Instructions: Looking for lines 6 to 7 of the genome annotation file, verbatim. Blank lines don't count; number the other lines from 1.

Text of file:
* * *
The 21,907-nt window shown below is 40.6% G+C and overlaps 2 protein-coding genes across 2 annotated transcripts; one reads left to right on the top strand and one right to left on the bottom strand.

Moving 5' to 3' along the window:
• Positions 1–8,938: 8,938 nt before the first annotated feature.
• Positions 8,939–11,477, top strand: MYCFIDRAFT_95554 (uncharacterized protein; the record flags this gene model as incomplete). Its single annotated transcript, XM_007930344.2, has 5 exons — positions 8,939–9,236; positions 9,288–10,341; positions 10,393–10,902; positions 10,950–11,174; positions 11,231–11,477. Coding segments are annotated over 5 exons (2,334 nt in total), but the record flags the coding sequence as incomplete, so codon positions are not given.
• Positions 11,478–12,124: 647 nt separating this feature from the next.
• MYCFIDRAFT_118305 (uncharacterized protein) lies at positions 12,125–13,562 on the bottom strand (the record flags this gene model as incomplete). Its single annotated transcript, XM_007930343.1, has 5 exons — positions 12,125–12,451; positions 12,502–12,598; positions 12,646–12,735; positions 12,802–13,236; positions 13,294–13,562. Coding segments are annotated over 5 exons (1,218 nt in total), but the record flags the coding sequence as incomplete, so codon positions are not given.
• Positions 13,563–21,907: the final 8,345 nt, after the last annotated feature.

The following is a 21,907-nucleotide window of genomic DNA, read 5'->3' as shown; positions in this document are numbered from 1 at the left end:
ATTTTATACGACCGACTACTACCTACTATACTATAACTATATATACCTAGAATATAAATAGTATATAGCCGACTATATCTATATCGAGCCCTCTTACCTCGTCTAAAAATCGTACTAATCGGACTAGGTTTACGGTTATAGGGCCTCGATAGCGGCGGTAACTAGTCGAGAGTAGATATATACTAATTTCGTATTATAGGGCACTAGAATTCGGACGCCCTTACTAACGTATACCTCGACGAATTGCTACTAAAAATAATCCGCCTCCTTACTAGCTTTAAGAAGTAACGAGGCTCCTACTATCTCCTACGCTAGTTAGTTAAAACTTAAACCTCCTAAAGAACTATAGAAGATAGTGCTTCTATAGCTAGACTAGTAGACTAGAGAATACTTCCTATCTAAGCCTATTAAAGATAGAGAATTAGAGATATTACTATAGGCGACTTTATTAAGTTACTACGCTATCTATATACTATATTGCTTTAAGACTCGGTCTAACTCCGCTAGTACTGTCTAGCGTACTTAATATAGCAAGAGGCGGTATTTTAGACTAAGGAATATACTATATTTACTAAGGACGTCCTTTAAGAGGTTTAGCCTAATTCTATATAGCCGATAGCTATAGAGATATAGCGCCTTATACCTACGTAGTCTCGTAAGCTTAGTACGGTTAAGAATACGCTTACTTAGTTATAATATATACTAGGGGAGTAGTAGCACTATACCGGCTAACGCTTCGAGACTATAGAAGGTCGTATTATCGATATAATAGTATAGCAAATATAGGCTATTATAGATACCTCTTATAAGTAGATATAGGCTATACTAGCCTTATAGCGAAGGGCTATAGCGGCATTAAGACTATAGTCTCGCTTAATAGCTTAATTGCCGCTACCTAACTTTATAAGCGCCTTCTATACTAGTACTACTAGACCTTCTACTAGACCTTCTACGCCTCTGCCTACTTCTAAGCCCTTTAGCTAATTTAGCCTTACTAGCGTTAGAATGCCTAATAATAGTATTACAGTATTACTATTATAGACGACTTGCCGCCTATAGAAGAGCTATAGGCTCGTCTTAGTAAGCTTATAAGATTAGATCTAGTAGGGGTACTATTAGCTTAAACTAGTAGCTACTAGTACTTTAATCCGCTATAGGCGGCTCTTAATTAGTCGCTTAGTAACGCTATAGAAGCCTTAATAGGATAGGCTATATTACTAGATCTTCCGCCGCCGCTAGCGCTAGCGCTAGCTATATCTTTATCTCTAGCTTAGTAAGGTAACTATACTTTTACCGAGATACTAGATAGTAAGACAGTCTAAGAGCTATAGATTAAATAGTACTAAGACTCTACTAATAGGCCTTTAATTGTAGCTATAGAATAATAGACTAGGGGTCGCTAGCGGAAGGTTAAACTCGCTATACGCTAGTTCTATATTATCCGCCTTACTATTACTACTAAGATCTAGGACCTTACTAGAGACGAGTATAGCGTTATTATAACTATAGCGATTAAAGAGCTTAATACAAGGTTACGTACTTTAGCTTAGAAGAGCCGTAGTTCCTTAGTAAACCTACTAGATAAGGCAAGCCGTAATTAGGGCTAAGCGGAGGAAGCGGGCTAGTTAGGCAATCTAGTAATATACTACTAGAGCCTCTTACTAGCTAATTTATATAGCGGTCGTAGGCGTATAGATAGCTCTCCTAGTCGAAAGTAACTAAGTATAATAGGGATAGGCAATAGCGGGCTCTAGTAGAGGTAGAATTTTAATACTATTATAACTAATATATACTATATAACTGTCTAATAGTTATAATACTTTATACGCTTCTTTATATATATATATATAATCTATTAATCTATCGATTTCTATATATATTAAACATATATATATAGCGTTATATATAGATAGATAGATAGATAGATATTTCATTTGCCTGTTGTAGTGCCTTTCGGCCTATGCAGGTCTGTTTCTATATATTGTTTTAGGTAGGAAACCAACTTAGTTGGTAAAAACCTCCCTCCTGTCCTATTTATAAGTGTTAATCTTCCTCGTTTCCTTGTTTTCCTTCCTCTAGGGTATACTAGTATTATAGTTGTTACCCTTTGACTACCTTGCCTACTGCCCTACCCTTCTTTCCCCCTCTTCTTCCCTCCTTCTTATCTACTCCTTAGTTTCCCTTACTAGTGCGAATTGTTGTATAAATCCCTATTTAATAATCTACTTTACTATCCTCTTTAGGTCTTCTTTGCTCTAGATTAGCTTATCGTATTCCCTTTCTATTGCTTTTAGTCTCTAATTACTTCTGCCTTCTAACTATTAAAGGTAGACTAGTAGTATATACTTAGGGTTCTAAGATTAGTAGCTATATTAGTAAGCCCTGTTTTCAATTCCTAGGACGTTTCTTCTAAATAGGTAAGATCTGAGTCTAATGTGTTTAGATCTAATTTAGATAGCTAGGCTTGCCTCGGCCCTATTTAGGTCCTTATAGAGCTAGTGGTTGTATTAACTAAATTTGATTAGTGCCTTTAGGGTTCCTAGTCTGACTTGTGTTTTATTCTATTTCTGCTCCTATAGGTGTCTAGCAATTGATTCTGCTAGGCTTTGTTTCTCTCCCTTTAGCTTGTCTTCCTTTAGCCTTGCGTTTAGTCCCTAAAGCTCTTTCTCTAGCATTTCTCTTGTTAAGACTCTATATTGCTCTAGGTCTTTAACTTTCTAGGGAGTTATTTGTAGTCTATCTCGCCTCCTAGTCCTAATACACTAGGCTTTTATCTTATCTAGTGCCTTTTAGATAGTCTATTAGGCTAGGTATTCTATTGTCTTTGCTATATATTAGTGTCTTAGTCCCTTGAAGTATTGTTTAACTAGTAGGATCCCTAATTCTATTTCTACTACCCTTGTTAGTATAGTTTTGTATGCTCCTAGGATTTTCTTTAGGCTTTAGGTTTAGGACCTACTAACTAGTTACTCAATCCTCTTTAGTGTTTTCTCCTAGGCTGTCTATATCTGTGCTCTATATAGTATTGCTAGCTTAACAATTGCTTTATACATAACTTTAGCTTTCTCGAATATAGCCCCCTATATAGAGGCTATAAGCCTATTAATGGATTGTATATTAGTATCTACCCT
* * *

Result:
• MYCFIDRAFT_118305 (uncharacterized protein) lies at positions 12,125–13,562 on the bottom strand (the record flags this gene model as incomplete). Its single annotated transcript, XM_007930343.1, has 5 exons — positions 12,125–12,451; positions 12,502–12,598; positions 12,646–12,735; positions 12,802–13,236; positions 13,294–13,562. Coding segments are annotated over 5 exons (1,218 nt in total), but the record flags the coding sequence as incomplete, so codon positions are not given.
• Positions 13,563–21,907: the final 8,345 nt, after the last annotated feature.